Medicaid as an Investment in Children: What is the Long-Term Impact on Tax Receipts?

39 Pages Posted: 13 Jan 2015

See all articles by David Brown

David Brown

U.S. Department of the Treasury, Office of Tax Analysis (OTA)

Amanda Kowalski

University of Michigan at Ann Arbor - Department of Economics

Ithai Lurie

U.S. Department of the Treasury, Office of Tax Analysis (OTA)

Multiple version iconThere are 2 versions of this paper

Date Written: January 12, 2015

Abstract

We use administrative data from the IRS to examine the long-term impact of childhood Medicaid expansions. We use eligibility variation by cohort and state that we can relate to outcomes graphically. We find that children with greater Medicaid eligibility paid more in cumulative taxes by age 28. They collected less in EITC payments, and the women had higher cumulative wages. Our estimates imply that the government will recoup 56 cents of each dollar spent on childhood Medicaid by the time these children reach age 60. This return does not include estimated private gains from increased college attendance and decreased mortality.

Keywords: Health insurance, Simulated instrument, Mortality, EITC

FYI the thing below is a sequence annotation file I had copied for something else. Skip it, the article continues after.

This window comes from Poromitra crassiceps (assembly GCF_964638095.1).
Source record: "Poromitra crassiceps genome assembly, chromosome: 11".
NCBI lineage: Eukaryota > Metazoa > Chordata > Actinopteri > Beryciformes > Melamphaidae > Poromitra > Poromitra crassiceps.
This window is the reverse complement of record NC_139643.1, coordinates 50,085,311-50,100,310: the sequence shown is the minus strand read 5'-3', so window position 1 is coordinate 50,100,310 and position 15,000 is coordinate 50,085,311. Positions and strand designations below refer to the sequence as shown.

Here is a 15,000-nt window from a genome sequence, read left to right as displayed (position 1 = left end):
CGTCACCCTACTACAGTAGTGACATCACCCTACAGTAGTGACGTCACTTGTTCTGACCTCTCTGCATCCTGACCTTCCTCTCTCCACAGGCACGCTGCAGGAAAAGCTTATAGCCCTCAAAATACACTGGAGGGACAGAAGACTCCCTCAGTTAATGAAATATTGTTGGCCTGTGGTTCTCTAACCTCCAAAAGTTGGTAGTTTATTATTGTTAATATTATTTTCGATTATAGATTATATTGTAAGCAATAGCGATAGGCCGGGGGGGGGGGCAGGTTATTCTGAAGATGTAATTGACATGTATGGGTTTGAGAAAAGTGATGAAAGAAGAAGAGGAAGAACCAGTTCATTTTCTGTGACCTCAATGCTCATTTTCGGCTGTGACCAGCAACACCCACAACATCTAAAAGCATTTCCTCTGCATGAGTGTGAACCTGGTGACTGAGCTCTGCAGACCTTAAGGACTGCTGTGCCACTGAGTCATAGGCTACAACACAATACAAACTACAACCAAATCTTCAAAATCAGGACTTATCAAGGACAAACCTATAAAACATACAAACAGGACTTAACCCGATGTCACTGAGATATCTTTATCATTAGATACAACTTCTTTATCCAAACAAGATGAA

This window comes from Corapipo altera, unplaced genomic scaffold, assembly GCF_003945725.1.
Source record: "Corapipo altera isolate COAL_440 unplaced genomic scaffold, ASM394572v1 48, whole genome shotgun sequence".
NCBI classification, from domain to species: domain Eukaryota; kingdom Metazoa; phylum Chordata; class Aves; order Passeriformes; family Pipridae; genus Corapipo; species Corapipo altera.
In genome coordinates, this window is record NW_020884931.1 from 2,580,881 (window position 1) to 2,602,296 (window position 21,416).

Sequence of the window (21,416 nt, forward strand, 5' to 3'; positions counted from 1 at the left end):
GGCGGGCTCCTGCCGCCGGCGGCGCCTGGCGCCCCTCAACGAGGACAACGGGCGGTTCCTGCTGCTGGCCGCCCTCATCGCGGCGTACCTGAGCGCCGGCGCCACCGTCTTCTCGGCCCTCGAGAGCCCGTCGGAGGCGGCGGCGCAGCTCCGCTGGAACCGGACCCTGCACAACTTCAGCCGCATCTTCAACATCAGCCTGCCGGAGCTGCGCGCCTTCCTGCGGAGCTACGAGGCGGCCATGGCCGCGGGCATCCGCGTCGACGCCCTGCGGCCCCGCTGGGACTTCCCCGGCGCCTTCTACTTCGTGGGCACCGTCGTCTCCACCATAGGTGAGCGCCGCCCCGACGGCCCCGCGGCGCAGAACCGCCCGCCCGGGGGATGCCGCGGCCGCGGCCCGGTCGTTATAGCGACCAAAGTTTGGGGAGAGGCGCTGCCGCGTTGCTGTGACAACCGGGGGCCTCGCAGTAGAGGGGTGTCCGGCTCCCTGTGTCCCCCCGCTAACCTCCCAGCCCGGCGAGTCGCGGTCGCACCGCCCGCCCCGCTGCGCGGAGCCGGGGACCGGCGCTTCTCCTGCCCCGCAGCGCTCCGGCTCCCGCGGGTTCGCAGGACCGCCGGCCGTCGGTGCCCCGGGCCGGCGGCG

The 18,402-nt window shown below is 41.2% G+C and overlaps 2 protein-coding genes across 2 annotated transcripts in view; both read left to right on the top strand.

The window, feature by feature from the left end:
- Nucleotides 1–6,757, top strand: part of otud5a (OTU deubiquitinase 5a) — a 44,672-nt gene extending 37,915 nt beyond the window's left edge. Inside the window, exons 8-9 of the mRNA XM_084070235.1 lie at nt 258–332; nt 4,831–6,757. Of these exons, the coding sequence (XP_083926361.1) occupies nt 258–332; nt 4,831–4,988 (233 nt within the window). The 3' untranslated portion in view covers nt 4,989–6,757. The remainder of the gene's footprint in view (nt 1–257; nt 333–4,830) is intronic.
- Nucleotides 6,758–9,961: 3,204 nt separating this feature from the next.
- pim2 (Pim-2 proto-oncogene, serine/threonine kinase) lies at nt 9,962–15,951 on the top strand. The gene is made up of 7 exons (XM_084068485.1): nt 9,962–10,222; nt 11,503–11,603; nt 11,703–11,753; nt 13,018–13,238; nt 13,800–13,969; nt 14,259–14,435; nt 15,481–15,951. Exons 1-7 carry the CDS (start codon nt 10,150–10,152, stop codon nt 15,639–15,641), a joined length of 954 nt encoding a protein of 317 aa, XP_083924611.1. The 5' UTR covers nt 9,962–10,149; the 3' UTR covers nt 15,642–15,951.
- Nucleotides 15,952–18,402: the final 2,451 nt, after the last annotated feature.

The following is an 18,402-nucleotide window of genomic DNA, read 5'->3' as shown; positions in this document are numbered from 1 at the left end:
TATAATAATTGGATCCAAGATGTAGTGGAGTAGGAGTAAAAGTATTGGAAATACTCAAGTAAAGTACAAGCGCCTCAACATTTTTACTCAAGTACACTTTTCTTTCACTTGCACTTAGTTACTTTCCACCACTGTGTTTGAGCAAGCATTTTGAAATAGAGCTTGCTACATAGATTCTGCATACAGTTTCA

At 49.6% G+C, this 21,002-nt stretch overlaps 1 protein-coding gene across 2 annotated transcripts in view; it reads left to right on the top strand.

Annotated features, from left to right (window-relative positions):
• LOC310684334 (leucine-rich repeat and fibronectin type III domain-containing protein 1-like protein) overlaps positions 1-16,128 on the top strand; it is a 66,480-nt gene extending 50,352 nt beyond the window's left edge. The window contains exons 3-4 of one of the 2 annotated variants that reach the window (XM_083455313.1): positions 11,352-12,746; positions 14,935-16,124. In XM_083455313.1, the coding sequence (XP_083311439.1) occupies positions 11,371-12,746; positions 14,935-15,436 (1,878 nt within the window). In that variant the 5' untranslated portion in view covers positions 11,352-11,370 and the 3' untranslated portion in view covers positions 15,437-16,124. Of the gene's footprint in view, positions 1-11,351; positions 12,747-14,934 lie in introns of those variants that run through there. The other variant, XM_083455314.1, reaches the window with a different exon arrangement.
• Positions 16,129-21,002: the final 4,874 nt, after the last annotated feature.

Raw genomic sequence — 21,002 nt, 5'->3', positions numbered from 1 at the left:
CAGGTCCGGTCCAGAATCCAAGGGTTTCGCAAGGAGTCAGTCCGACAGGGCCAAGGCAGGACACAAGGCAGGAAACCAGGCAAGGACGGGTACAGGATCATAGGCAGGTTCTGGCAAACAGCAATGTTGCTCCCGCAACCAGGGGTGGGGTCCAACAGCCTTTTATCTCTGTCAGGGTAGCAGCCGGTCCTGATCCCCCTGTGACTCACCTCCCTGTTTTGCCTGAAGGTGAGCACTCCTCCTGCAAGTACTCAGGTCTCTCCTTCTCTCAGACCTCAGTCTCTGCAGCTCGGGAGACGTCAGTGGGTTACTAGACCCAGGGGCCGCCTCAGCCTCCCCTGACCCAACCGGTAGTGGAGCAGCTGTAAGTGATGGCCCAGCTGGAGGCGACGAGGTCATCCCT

JEL Classification: H2, I1, I38

Suggested Citation

Brown, David and Kowalski, Amanda and Lurie, Ithai, Medicaid as an Investment in Children: What is the Long-Term Impact on Tax Receipts? (January 12, 2015). Cowles Foundation Discussion Paper No. 1979, Available at SSRN: https://ssrn.com/abstract=2548603 or http://dx.doi.org/10.2139/ssrn.2548603

David Brown

U.S. Department of the Treasury, Office of Tax Analysis (OTA) ( email )

1500 Pennsylvania Ave., N.W.
Washington, DC 22203
United States

Amanda Kowalski (Contact Author)

University of Michigan at Ann Arbor - Department of Economics ( email )

Ann Arbor, MI
United States

Ithai Lurie

U.S. Department of the Treasury, Office of Tax Analysis (OTA) ( email )

1500 Pennsylvania Ave., N.W.
Washington, DC 22203
United States

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